The federal government and its contractors will pay more than $70 million plus costs to 1905 asylum seekers and refugees. The landmark out-of-court agreement, believed to be Australia’s largest ever in a human rights case, settles a class action brought by Slater and Gordon on behalf of current and former Manus Island detainees. The government denies responsibility for mistreating and falsely imprisoning the plaintiffs as part of the settlement, as well as the group’s claims the government deliberately denied them their rights and failed to provide basic care. Immigration minister Peter Dutton christened the settlement “Labor’s border bill”, denied the settlement entailed an admission and lashed out at “ambulance-chasing legal firm Slater and Gordon”.
Continuing a horror day for the government, three federal ministers have been ordered to appear before the Victorian Court of Appeal tomorrow to explain why they should not be charged with contempt of court. Health minister Greg Hunt, human services minister Alan Tudge and assistant to the treasury Michael Sukkar will face court after criticising the Victorian judiciary for what they called “soft” sentences for people convicted of terror-related offences. Foreign minister Julie Bishop was also forced to deny knowledge of a company – set up by a prominent Chinese donor to the Liberal Party – called the “Julie Bishop Glorious Foundation”. Chinese businessmen have donated more than $500,000 to the Western Australian Liberals in the last three years, and Chinese mining boss Sally Zou, who set up the foundation, donated $460,000 to the Liberals in the 2015-16 financial year.
While Labor had fun at Bishop’s expense in Question Time, the opposition also had a highly forgettable day. The “Glorious Bishop” revelations arose as Bishop attempted to grill Labor over former agriculture minister Joel Fitzgibbon’s extensive ties to property mogul and suspected foreign intelligence operative Helen Liu. In a stirring show of bipartisanship, Labor briefly joined the Liberals in opposing calls for a transparent probe into parliamentary corruption. While attention was focused on the unfolding Chinese donations scandal, Labor also voted for the so-called “Adani bill”, watering down provisions in the Native Title Act that require mining companies to secure Indigenous Land Use Agreements from traditional owners.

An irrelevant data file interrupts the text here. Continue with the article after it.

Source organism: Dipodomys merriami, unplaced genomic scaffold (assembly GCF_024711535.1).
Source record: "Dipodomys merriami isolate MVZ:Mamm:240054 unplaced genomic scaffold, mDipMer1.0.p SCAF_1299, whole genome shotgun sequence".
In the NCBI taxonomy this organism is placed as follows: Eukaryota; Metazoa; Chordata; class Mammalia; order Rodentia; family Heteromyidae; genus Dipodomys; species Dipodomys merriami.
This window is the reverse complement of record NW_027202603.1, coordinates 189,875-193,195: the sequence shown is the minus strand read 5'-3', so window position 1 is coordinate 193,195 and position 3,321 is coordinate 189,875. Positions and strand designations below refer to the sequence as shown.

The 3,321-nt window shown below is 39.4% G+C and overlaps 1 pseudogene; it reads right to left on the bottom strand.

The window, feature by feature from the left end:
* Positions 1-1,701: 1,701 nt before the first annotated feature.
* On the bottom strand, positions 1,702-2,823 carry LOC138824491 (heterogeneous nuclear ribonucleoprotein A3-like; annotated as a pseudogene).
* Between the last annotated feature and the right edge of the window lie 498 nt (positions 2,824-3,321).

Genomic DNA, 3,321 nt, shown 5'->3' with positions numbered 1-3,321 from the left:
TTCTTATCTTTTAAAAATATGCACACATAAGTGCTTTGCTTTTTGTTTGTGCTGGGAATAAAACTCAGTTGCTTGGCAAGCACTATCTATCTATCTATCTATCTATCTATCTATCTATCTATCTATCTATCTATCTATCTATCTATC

Television network Channel Ten has gone into voluntary administration. Administrators were appointed and Ten secured a 48-hour trading halt after media billionaires Bruce Gordon and Lachlan Murdoch refused to provide the network with a $200 million line of credit to finance a restructure. Gordon and Murdoch joined their holdings in Ten hours after the announcement, leaving them in a strong position to take over the network if proposed changes to media ownership laws are passed. Media experts Cory Bernardi, the Reverend Fred Nile and Reclaim Australia blamed Ten’s ailing fortunes on The Project host Waleed Aly.
Overseas, at least 12 people have died in a fire that engulfed a London public housing tower block. The 24-storey building in Notting Hill’s Lancaster West housing estate had been the subject of petitions from residents concerned for years about the tower’s fire safety, while witnesses and firefighters noted that cladding added last year to improve its outside appearance may have contributed to the fire’s intensity.
And in the United States, several Republican lawmakers and political staffers have been shot ahead of an early morning congressional baseball game. Republican majority whip Steve Scalise has undergone surgery and is in a critical condition, as is lobbyist Matt Mika, while two Capitol police officers were also injured. The gunman, a 66-year-old Illinois man, reportedly volunteered for the presidential campaign of Democratic Senator Bernie Sanders, who said he was “sickened” by the news.